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Festival of Plants, Saturday 14 May

last modified May 09, 2016 04:21 PM

SLCU is busy preparing for one of the public engagement highlights of the year- the Festival of Plants in the Botanic Garden. The event is a wide ranging celebration of plants and a great opportunity for SLCU researchers to interact with people who are interested in plants.  SLCU members will be offering tours and talks, as well as running activities in the Pop Up Science Tent. Topics include phyllotaxis, what makes a tree a tree, and spot the mutant. Please come and join us!  Further details of the Festival are available here.

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Edwige Moyroud awarded Linnean Society Bicentenary Medal

May 24, 2018

Dr Edwige Moyroud has been honoured by the Linnean Society of London with the 2018 Bicentenary Medal for her discoveries on the evolution and development of nanoscale architecture in flower petals.

Elliot Meyerowitz awarded prestigious Gruber Prize

May 14, 2018

Professor Elliot Meyerowitz has been awarded the 2018 Gruber Genetics Prize by the Gruber Foundation for his "groundbreaking work in identifying the basic regulatory and biochemical mechanisms underlying the development of plants."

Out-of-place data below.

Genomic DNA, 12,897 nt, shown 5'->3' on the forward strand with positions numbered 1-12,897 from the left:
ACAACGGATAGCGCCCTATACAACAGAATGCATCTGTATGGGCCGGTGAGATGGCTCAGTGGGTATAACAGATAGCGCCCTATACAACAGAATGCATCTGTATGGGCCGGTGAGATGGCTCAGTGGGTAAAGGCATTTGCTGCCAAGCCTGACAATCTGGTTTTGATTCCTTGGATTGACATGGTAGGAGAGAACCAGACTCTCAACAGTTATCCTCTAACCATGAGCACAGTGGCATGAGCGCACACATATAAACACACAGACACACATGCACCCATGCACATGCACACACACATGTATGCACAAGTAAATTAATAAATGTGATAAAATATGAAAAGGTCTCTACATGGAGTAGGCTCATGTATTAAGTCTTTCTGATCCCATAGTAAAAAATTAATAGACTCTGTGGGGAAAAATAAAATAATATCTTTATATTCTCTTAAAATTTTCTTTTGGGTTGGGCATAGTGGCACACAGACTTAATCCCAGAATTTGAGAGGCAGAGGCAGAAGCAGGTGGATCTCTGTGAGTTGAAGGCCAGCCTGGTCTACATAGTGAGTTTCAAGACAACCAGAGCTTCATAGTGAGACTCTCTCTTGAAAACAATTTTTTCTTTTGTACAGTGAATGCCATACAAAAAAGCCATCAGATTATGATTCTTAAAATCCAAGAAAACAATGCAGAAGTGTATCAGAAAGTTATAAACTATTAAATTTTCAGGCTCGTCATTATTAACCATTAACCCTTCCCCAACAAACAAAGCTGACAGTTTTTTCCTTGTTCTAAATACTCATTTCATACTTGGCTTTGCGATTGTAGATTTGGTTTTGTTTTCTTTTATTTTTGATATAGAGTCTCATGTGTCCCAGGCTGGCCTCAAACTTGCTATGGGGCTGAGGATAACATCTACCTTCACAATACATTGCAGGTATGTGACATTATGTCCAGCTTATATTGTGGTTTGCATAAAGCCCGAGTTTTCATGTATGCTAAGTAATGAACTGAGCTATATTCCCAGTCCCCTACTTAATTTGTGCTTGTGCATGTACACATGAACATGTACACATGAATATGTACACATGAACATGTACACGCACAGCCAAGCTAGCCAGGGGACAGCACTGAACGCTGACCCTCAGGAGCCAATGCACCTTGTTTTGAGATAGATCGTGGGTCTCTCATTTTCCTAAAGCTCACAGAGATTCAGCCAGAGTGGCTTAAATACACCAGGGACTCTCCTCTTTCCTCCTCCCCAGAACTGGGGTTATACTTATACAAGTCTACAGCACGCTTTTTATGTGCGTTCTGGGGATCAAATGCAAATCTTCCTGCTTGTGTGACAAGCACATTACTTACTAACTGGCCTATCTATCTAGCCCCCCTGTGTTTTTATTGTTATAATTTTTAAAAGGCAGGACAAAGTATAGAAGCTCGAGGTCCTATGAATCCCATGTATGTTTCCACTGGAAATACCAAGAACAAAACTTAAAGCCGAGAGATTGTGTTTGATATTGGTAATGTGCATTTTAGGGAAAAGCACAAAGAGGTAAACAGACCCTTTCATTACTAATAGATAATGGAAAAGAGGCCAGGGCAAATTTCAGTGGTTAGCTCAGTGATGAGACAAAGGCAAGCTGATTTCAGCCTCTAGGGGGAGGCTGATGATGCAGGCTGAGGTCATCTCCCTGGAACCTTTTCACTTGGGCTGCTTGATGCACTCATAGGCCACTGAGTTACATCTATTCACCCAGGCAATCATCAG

HFSP funding to investigate cellular growth and stresses in plants

Apr 11, 2018

SLCU's Professor Henrik Jönsson is part of an international collaboration that has received funding from the Human Frontier Science Program (HFSP) to develop the first integrated model in plants investigating the effects from cellular growth and stresses on nuclear shape and genetic activity.

Research shows first land plants were parasitised by microbes

Apr 03, 2018

Sainsbury Laboratory researchers have found that the relationship between plants and filamentous microbes not only dates back millions of years, but that modern plants have maintained this ancient mechanism to accommodate and respond to microbial invaders.

Rare mineral discovered in plants for first time

Mar 05, 2018

A rare mineral that holds enticing potential as a new material for industrial and medical applications has been discovered on alpine plants through a collaboration between Sainsbury Laboratory and Cambridge University Botanic Garden.

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